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Understanding Florida’s Following-Too-Closely Law

Sometimes, when you are in a rush, you may find yourself impatiently following the car ahead of you closer than what you know is safe. In some states, such as Florida, this could get you a traffic citation if an accident takes place or you disrupt traffic. In Florida, it is recommended that drivers keep at least a two-vehicle length between their car and the vehicles ahead of them. This is to ensure that should the vehicles ahead of you stop suddenly or if debris falls onto the roadway and obscures your path, that you have ample time to avoid an auto accident.

For a somewhat harsh application of this rule, consider a recent article in which a couple who barely survived a terrifying accident on the freeway was issued a traffic ticket following the incident. While driving down the freeway, the couple was behind a truck when a couch fell off the truck and tumbled into their lane. When the couple swerved to avoid hitting the couch, they crashed into the median and their car flipped over. The vehicle was totaled and both individuals were transported to a local hospital. A Florida Highway Patrol trooper showed up to present them with a $166 traffic ticket for “failing to drive in a single lane.” Although it was a tough break for the couple, the Florida Highway Patrol claimed that troopers have discretion when issuing traffic citations. Fortunately, the couple walked away with only minor injuries, and a ticket—which some would argue is a small price to pay for surviving what could have been a tragic accident.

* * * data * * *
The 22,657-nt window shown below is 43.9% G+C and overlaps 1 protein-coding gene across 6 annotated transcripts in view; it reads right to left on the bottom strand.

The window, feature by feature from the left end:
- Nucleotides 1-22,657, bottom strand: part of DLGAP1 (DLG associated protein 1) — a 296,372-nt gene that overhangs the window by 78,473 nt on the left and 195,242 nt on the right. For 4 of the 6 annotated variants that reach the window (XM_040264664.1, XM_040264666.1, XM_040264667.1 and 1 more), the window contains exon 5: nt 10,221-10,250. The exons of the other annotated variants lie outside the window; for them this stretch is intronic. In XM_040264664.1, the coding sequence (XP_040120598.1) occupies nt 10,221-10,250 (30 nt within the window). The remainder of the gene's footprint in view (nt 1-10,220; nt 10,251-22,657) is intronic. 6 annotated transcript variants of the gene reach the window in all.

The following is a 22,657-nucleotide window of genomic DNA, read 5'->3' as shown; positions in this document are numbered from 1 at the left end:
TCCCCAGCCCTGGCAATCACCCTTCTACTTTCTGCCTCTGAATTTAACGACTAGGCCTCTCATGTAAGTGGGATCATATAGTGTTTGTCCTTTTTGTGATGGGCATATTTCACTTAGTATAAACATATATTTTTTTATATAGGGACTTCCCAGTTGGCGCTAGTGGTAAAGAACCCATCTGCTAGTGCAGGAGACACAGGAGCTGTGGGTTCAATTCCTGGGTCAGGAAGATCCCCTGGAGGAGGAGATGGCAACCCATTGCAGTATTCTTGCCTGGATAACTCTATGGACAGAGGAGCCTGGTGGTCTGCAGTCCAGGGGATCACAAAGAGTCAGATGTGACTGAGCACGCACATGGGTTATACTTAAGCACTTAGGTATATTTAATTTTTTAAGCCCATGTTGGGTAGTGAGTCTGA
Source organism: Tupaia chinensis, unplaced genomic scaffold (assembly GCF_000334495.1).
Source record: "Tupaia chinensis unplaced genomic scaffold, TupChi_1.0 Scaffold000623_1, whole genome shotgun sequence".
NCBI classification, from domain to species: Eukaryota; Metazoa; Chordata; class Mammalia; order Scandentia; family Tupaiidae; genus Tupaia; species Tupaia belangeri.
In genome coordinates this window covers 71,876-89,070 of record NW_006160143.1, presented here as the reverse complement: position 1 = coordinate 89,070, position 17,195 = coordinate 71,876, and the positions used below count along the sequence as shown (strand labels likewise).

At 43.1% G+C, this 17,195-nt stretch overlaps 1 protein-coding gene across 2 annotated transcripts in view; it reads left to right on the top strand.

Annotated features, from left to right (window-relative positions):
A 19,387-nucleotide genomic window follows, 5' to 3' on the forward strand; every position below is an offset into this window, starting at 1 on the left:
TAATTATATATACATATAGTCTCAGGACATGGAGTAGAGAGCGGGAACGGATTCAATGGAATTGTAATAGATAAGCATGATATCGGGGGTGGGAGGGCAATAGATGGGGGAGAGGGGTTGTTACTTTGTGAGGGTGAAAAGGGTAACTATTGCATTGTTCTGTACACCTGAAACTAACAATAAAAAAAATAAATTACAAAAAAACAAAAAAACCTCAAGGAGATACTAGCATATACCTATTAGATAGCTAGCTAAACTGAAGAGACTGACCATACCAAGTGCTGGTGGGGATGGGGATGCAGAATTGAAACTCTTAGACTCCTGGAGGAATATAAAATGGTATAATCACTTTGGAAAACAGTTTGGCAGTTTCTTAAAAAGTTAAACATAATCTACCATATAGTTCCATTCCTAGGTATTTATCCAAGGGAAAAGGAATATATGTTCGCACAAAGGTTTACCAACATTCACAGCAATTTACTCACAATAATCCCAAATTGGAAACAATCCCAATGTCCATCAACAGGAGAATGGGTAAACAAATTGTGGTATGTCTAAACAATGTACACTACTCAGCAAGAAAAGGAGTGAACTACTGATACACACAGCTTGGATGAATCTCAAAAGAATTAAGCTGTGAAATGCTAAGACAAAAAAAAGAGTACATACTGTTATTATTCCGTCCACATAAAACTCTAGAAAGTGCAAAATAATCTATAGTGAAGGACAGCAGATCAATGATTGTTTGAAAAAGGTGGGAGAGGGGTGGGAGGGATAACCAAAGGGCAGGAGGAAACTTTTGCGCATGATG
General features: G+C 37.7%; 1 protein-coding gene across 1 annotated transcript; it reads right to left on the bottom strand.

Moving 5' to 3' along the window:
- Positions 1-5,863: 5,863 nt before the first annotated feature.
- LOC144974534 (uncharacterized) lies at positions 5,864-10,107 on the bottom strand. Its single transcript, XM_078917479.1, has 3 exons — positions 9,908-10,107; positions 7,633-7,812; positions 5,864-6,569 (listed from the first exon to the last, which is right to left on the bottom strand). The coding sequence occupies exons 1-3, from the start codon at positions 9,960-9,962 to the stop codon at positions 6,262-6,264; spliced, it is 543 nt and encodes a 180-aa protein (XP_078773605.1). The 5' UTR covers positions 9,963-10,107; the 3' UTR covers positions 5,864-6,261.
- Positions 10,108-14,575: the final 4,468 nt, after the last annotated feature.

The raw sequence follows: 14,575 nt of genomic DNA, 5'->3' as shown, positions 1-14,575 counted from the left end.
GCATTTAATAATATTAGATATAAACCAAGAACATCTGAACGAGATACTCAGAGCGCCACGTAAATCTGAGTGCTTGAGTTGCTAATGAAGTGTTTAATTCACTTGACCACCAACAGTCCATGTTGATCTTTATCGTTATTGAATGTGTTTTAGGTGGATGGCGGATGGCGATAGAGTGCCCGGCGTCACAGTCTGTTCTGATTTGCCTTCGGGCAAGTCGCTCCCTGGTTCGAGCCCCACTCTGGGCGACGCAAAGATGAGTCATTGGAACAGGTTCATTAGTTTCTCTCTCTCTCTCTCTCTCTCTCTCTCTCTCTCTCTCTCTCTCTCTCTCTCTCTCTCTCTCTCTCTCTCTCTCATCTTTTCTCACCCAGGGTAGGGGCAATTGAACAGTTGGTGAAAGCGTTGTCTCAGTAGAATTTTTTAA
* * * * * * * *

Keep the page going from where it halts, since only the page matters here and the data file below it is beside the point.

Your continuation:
In Florida, the “Following Too Closely” statute states that drivers cannot follow vehicles ahead of them more closely than is “reasonable and prudent” and must keep the speed of other vehicles and the traffic and conditions of the highway in mind while operating their vehicles.

Often, Florida drivers will receive a traffic citation for this issue when they are involved in a rear-end collision or similar accidents. This is because many rear-end car accidents often involve the at-fault party following the car ahead of them too closely. But the rear-ending driver is not always liable in these accidents. Sometimes, if the driver of the vehicle ahead stopped suddenly, without reason, or their car was stopped in the middle of the road or in a spot with low visibility such as a hill, the rear-driver may not receive a citation because they exercised “reasonable and prudent” care while driving.

As is the case with most traffic accidents, there is not a bright-line rule when it comes to rear-end accidents, and courts typically review fault based on all the surrounding circumstances. Those injured in a Florida traffic accident should reach out to an attorney to discuss their case.

Do You Need a Florida Accident Attorney?

If you or someone you know has been recently involved in a Florida car accident, contact the attorneys at Friedman Rodman Frank & Estrada. Our team of lawyers has years of experience representing clients in all types of personal injury matters and understands how to navigate your claim through the system with ease. To schedule a free consultation today, contact us at 877-448-8585.

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